Abrocoma is a genus of abrocomid rodents found in the Andes of South America, from southern Peru to central Chile. The genus contains eight species, most of which are found in isolated mountain ranges in northwestern Argentina. The oldest fossil record for the Caviomorpha appears at the late Eocene-Early Oligocene transition (37.5–31.5 mybp).[1]

Abrocoma
Abrocoma bennettii.png
Scientific classification e
Kingdom: Animalia
Phylum: Chordata
Class: Mammalia
Order: Rodentia
Family: Abrocomidae
Genus: Abrocoma
Waterhouse, 1837
Type species
Abrocoma bennettii
Waterhouse, 1837
Species

See text

SpeciesEdit

Additionally, the species Cuscomys oblativus was formerly classified as A. oblativus, but has been reassigned.[2]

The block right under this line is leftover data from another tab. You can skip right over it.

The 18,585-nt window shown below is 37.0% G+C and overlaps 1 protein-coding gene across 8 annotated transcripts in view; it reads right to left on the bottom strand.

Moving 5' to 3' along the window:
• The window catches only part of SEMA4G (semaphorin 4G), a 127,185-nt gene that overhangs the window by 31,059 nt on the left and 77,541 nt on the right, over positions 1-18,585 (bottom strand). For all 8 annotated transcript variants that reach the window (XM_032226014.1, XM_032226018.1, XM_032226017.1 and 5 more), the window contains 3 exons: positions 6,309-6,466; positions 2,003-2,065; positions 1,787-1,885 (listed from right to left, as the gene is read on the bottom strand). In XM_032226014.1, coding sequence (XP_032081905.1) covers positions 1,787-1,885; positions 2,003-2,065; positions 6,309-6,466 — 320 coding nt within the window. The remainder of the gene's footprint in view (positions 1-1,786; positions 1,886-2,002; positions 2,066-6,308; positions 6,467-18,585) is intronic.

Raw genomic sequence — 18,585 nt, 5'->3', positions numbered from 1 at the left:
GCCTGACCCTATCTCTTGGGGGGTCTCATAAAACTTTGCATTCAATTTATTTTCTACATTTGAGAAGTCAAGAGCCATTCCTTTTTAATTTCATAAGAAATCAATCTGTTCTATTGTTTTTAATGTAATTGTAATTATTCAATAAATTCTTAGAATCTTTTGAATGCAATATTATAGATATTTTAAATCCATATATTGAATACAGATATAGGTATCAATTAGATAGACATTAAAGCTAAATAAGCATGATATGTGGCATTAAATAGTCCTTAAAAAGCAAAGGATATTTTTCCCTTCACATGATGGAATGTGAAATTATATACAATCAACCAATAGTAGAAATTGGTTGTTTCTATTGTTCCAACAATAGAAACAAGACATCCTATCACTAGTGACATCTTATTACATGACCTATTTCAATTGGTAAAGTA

ReferencesEdit

  1. ^ Gallardo, Milton; Kirsch, John (March 2001). "Molecular relationships among Octodontidae". Journal of Mammalian Evolution. 8 (1): 73–89. doi:10.1023/A:1011345000786. S2CID 24884119.
  2. ^ http://darrennaish.blogspot.com/2006/03/giant-furry-pets-of-incas.html Giant Furry Pets Of The Incas

Further readingEdit

  • Braun, J. K. and M. A. Mares. 2002. Systematics of the Abrocoma cinerea species complex (Rodentia: Abrocomidae), with a description of a new species of Abrocoma. Journal of Mammalogy, 83:1-19.